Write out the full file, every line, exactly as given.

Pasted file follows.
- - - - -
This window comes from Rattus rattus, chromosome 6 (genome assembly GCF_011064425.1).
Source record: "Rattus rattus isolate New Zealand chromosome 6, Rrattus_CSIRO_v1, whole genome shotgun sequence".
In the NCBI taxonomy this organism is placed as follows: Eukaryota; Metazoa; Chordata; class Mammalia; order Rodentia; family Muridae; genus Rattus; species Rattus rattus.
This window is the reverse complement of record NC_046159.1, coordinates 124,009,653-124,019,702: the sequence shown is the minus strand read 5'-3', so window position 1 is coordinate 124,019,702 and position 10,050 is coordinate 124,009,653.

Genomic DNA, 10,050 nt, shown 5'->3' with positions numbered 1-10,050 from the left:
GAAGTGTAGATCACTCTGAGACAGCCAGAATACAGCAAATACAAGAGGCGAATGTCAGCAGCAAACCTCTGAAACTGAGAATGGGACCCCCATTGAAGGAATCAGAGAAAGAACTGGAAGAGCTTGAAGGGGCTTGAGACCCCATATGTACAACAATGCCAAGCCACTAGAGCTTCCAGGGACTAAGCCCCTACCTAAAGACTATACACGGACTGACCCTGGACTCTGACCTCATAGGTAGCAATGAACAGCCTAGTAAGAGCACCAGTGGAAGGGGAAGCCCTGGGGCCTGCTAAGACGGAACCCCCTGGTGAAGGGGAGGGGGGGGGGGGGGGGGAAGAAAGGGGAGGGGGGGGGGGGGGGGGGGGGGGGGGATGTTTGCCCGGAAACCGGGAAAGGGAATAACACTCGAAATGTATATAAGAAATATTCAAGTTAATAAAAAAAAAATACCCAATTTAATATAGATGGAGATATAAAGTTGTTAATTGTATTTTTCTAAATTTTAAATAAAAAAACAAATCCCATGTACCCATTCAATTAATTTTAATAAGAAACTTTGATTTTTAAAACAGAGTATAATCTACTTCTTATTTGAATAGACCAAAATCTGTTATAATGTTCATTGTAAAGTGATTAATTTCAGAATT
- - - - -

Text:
This window comes from Rattus rattus, chromosome 6 (genome assembly GCF_011064425.1).
Source record: "Rattus rattus isolate New Zealand chromosome 6, Rrattus_CSIRO_v1, whole genome shotgun sequence".
In the NCBI taxonomy this organism is placed as follows: Eukaryota; Metazoa; Chordata; class Mammalia; order Rodentia; family Muridae; genus Rattus; species Rattus rattus.
This window is the reverse complement of record NC_046159.1, coordinates 124,009,653-124,019,702: the sequence shown is the minus strand read 5'-3', so window position 1 is coordinate 124,019,702 and position 10,050 is coordinate 124,009,653.

Genomic DNA, 10,050 nt, shown 5'->3' with positions numbered 1-10,050 from the left:
GAAGTGTAGATCACTCTGAGACAGCCAGAATACAGCAAATACAAGAGGCGAATGTCAGCAGCAAACCTCTGAAACTGAGAATGGGACCCCCATTGAAGGAATCAGAGAAAGAACTGGAAGAGCTTGAAGGGGCTTGAGACCCCATATGTACAACAATGCCAAGCCACTAGAGCTTCCAGGGACTAAGCCCCTACCTAAAGACTATACACGGACTGACCCTGGACTCTGACCTCATAGGTAGCAATGAACAGCCTAGTAAGAGCACCAGTGGAAGGGGAAGCCCTGGGGCCTGCTAAGACGGAACCCCCTGGTGAAGGGGAGGGGGGGGGGGGGGGGGAAGAAAGGGGAGGGGGGGGGGGGGGGGGGGGGGGGGGATGTTTGCCCGGAAACCGGGAAAGGGAATAACACTCGAAATGTATATAAGAAATATTCAAGTTAATAAAAAAAAAATACCCAATTTAATATAGATGGAGATATAAAGTTGTTAATTGTATTTTTCTAAATTTTAAATAAAAAAACAAATCCCATGTACCCATTCAATTAATTTTAATAAGAAACTTTGATTTTTAAAACAGAGTATAATCTACTTCTTATTTGAATAGACCAAAATCTGTTATAATGTTCATTGTAAAGTGATTAATTTCAGAATT